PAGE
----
No doubt the new landowners had every legal right to build their “Eagle’s Nest” at this location but, as a long-time resident and walker in the area, I felt a soul-sucking presence on the hill.
I whispered some heated and uncomplimentary things about the owner’s mother or mother-in-law or grandpappy, then headed on. I felt better the closer I got to home. Making the long descent to the house, I finally recognized John Muir’s “Beauty beyond thought everywhere…” returning to the eye.
Another naturalist, Henry Thoreau, once noted in his Journal: Wherever men have lived there is a story to be told, and it depends chiefly on the story-teller or historian whether that is interesting or not. You are simply a witness on the stand to tell what you know about your neighbors and neighborhood.
I don’t know if my “story” holds any interest today, but I appreciate Thoreau’s understanding of what a country rambler has to do and then report on. I felt like a winter witness on the hill. And home was there in the fold.
Great pics, great quotes, and musings worthy of a wintertime ramble on the rivertops. A nice rumination on human “progress” and history, set against the backdrop of a natural world that moves ever on.
Thank you, Bob. Sometimes a simple walk in simple surroundings can serve as an open-air window looking out on bigger views.
There’s an interesting point to be seen here about the past, present, and future of much of rural America’s human trajectory–seen through your photos. The house on Church Street in Greenwood represents the prosperous past, even if that prosperity came at the expense of the natural surroundings. Now, much of the natural balance has been restored (coyotes and deer excepted) and the ecological future is more secure, but the human presence in places like Greenwood seems to be built in temporary trailers and hideous pre-fab hunting sheds.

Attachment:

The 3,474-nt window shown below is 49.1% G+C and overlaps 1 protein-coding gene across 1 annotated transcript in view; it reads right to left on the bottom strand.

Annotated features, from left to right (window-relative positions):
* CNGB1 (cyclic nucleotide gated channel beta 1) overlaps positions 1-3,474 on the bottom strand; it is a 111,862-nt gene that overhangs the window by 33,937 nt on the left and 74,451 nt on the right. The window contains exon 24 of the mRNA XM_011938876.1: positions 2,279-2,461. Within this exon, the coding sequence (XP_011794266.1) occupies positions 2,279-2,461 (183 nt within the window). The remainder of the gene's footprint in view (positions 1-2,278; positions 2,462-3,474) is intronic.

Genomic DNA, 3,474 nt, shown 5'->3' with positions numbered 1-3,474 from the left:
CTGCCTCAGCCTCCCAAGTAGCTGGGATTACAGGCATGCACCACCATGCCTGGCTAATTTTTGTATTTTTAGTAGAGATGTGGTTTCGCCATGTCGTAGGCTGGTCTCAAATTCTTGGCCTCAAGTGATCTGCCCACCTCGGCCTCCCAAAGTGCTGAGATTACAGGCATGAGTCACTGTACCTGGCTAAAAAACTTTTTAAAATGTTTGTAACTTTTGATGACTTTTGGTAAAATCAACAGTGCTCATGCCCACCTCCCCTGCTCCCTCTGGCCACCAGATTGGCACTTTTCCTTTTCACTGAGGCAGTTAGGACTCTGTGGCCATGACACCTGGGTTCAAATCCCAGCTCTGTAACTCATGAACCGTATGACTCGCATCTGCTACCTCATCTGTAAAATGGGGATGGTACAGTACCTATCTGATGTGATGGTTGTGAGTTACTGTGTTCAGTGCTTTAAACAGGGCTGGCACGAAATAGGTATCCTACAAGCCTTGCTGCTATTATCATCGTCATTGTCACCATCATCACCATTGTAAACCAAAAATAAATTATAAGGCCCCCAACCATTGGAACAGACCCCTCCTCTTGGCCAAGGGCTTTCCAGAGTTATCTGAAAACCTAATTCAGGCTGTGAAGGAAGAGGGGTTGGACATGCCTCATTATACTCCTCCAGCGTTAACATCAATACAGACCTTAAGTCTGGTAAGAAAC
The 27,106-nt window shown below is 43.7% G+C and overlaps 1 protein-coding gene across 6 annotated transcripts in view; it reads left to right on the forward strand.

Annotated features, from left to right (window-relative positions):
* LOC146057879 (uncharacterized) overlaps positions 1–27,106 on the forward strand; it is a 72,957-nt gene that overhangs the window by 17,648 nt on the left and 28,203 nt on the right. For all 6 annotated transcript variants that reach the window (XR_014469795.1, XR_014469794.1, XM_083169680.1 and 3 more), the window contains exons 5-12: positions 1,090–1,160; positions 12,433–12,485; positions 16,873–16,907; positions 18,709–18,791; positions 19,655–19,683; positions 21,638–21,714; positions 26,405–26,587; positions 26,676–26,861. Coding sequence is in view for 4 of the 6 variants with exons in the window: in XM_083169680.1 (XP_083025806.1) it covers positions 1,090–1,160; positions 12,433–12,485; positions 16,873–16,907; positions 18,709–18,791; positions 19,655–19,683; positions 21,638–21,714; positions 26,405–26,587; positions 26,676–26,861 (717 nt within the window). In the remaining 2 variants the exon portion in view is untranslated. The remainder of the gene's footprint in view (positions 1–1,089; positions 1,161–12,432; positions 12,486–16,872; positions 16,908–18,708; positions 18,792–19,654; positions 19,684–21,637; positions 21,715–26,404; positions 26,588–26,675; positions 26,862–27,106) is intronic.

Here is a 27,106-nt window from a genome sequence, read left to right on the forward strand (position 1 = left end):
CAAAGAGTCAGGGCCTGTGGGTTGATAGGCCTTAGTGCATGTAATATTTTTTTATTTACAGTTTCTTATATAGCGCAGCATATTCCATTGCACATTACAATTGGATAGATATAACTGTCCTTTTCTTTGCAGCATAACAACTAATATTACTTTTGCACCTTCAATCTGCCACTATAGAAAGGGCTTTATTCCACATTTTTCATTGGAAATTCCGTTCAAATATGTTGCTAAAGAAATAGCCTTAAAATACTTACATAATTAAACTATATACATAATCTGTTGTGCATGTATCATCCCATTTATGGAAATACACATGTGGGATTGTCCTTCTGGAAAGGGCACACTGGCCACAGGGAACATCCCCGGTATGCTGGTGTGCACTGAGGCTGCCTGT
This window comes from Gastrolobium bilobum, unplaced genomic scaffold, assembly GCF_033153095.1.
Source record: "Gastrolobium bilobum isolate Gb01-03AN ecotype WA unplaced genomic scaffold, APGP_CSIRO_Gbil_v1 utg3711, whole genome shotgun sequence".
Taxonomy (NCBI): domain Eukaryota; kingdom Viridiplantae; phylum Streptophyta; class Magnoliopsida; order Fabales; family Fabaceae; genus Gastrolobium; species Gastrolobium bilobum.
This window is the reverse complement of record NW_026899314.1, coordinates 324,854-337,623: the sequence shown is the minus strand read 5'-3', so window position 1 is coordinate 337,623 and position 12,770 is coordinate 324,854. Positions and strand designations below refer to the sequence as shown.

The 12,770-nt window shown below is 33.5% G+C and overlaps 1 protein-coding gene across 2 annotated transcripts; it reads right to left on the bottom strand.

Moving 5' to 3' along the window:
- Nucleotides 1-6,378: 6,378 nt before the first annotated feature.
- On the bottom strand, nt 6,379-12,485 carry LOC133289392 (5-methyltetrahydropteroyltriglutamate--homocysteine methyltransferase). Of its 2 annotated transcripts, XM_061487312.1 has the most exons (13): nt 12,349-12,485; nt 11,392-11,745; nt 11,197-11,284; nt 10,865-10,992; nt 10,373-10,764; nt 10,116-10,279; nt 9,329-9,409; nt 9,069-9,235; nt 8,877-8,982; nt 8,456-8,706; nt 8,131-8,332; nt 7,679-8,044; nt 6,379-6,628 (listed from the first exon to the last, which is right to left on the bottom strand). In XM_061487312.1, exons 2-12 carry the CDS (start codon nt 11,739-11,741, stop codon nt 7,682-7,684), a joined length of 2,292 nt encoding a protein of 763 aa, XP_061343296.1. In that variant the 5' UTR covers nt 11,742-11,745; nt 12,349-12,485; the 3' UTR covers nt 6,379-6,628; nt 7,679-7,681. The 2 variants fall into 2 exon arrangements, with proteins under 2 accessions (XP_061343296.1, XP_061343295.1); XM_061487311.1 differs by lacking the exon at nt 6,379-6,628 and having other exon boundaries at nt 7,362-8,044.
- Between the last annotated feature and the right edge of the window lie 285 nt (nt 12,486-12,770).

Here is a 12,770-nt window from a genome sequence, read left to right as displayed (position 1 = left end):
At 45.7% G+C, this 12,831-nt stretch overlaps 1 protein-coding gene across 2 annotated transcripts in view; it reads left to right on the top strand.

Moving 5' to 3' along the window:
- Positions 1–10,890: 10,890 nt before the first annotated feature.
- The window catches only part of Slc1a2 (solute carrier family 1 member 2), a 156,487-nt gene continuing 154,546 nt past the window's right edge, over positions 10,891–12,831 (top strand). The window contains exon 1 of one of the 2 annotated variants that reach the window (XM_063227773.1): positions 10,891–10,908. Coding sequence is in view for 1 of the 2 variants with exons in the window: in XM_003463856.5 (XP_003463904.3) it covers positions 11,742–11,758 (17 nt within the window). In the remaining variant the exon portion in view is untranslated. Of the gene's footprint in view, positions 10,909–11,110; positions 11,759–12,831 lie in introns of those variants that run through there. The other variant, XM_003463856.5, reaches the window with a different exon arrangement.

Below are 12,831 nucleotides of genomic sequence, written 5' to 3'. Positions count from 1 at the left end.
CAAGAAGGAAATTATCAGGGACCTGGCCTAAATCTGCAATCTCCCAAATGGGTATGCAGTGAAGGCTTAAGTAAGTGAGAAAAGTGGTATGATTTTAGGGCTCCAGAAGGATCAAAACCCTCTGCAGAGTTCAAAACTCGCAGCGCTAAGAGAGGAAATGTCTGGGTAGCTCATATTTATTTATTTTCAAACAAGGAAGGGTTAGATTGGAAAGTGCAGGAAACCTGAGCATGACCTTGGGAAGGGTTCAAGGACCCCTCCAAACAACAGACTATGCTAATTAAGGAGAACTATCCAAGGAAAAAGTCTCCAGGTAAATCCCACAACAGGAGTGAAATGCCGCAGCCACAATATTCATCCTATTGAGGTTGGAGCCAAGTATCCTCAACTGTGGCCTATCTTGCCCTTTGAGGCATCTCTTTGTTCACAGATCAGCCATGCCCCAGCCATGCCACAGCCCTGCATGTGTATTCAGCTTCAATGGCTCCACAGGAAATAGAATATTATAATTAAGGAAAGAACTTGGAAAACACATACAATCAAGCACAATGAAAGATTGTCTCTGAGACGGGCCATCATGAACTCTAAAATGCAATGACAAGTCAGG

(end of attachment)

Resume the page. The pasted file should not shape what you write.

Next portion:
Thanks for that observation. That trajectory you speak of can be seen here on a small scale from the old agricultural days to the small business on Main Street and beyond, to the current day of hunt clubs and the leasing of their lands…The land might look more “natural” these days, but without involvement of the local citizens (many of whom helped to exploit it just 30 or 40 years ago), it becomes more susceptible to out-of-state industrial concerns. I think of close calls in the area from huge landfill proposals, hydro-fracking, wind turbines, etc. Of course, I’m speaking from the point of view of someone who moved here to get away from all the noise and industrialism.
I was thinking of you today while watching all the birds at my feeder as I looked out over the frozen snow covered hills here in Columbia county.
I decided to do a search to see if I could find any of your writings and was very happy to find
River top rambles.
Your ” Winter Hike ” was a very vivid window into the past where my foot steps and memories will always have a special place in my mind.
Is it a coincidence that today I found your blog? Something to ponder.
Best wishes to you and your family and always have a happy slide home down Murray hill rd,
Coincidence? I’m blown away by this connection! I was walking by your old place here on the hill and thought again of those days when we would catch up on the local news, at the local bar or on the hillside where the woodcock and the fox cavort, and how I missed that soulful mixing in those days… Yes, thanks for looking us up! I’d love to hear the news from Columbia County. Your old place here is looking great these days. Leighanne and I and the kids wish you all the best, and want to hear more! Please stay in touch.
An historical walk through the woods you just took us all on. Thanks, Walt. I received “River’s Edge” in the mail today and can’t wait to read it!
Glad you got it, Mike. Thanks much!